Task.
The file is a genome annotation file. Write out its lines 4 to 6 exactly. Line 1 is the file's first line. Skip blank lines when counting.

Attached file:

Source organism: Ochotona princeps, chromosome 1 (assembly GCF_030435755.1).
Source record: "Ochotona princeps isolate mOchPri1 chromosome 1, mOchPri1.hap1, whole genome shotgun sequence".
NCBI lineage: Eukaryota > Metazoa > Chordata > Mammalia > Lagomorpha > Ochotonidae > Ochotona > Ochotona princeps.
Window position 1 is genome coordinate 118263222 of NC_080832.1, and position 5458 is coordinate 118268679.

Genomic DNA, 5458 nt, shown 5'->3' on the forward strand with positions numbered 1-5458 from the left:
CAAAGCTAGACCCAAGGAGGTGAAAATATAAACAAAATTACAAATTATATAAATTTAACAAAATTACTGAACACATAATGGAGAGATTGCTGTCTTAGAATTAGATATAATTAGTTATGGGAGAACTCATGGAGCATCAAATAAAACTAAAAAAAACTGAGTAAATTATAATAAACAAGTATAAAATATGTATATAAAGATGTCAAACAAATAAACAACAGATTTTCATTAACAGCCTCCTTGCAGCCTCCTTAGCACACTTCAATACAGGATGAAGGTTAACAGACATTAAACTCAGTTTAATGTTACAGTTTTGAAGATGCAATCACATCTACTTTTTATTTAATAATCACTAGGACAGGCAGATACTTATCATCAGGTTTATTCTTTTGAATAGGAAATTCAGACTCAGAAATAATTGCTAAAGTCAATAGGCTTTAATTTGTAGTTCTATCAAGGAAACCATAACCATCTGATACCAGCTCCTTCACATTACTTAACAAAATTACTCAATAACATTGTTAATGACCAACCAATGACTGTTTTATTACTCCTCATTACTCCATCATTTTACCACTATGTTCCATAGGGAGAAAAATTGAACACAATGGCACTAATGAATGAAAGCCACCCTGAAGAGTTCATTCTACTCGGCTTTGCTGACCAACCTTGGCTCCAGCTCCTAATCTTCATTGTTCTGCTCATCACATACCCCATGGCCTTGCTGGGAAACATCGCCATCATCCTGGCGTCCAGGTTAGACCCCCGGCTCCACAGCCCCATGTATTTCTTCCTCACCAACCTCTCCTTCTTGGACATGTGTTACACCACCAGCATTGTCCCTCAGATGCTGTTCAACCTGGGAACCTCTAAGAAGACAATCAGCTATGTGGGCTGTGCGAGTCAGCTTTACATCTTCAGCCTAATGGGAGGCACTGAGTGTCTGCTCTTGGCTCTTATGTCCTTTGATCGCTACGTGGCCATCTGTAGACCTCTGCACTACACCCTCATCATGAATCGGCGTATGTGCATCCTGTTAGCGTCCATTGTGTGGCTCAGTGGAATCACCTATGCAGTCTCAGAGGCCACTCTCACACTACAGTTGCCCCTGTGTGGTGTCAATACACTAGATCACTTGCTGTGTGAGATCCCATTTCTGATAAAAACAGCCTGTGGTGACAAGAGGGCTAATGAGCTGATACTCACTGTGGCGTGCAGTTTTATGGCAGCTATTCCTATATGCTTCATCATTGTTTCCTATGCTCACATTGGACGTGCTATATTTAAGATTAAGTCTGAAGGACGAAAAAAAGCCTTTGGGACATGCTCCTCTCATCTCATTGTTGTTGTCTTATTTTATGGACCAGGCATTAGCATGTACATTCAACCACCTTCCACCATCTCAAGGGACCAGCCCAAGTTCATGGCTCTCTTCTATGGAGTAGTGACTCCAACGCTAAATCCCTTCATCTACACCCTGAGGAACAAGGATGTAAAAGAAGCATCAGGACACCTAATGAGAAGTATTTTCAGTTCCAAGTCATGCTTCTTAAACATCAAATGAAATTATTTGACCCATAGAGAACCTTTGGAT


Window position 1 is genome coordinate 118263222 of NC_080832.1, and position 5458 is coordinate 118268679.

Genomic DNA, 5458 nt, shown 5'->3' on the forward strand with positions numbered 1-5458 from the left:
CAAAGCTAGACCCAAGGAGGTGAAAATATAAACAAAATTACAAATTATATAAATTTAACAAAATTACTGAACACATAATGGAGAGATTGCTGTCTTAGAATTAGATATAATTAGTTATGGGAGAACTCATGGAGCATCAAATAAAACTAAAAAAAACTGAGTAAATTATAATAAACAAGTATAAAATATGTATATAAAGATGTCAAACAAATAAACAACAGATTTTCATTAACAGCCTCCTTGCAGCCTCCTTAGCACACTTCAATACAGGATGAAGGTTAACAGACATTAAACTCAGTTTAATGTTACAGTTTTGAAGATGCAATCACATCTACTTTTTATTTAATAATCACTAGGACAGGCAGATACTTATCATCAGGTTTATTCTTTTGAATAGGAAATTCAGACTCAGAAATAATTGCTAAAGTCAATAGGCTTTAATTTGTAGTTCTATCAAGGAAACCATAACCATCTGATACCAGCTCCTTCACATTACTTAACAAAATTACTCAATAACATTGTTAATGACCAACCAATGACTGTTTTATTACTCCTCATTACTCCATCATTTTACCACTATGTTCCATAGGGAGAAAAATTGAACACAATGGCACTAATGAATGAAAGCCACCCTGAAGAGTTCATTCTACTCGGCTTTGCTGACCAACCTTGGCTCCAGCTCCTAATCTTCATTGTTCTGCTCATCACATACCCCATGGCCTTGCTGGGAAACATCGCCATCATCCTGGCGTCCAGGTTAGACCCCCGGCTCCACAGCCCCATGTATTTCTTCCTCACCAACCTCTCCTTCTTGGACATGTGTTACACCACCAGCATTGTCCCTCAGATGCTGTTCAACCTGGGAACCTCTAAGAAGACAATCAGCTATGTGGGCTGTGCGAGTCAGCTTTACATCTTCAGCCTAATGGGAGGCACTGAGTGTCTGCTCTTGGCTCTTATGTCCTTTGATCGCTACGTGGCCATCTGTAGACCTCTGCACTACACCCTCATCATGAATCGGCGTATGTGCATCCTGTTAGCGTCCATTGTGTGGCTCAGTGGAATCACCTATGCAGTCTCAGAGGCCACTCTCACACTACAGTTGCCCCTGTGTGGTGTCAATACACTAGATCACTTGCTGTGTGAGATCCCATTTCTGATAAAAACAGCCTGTGGTGACAAGAGGGCTAATGAGCTGATACTCACTGTGGCGTGCAGTTTTATGGCAGCTATTCCTATATGCTTCATCATTGTTTCCTATGCTCACATTGGACGTGCTATATTTAAGATTAAGTCTGAAGGACGAAAAAAAGCCTTTGGGACATGCTCCTCTCATCTCATTGTTGTTGTCTTATTTTATGGACCAGGCATTAGCATGTACATTCAACCACCTTCCACCATCTCAAGGGACCAGCCCAAGTTCATGGCTCTCTTCTATGGAGTAGTGACTCCAACGCTAAATCCCTTCATCTACACCCTGAGGAACAAGGATGTAAAAGAAGCATCAGGACACCTAATGAGAAGTATTTTCAGTTCCAAGTCATGCTTCTTAAACATCAAATGAAATTATTTGACCCATAGAGAACCTTTGGAT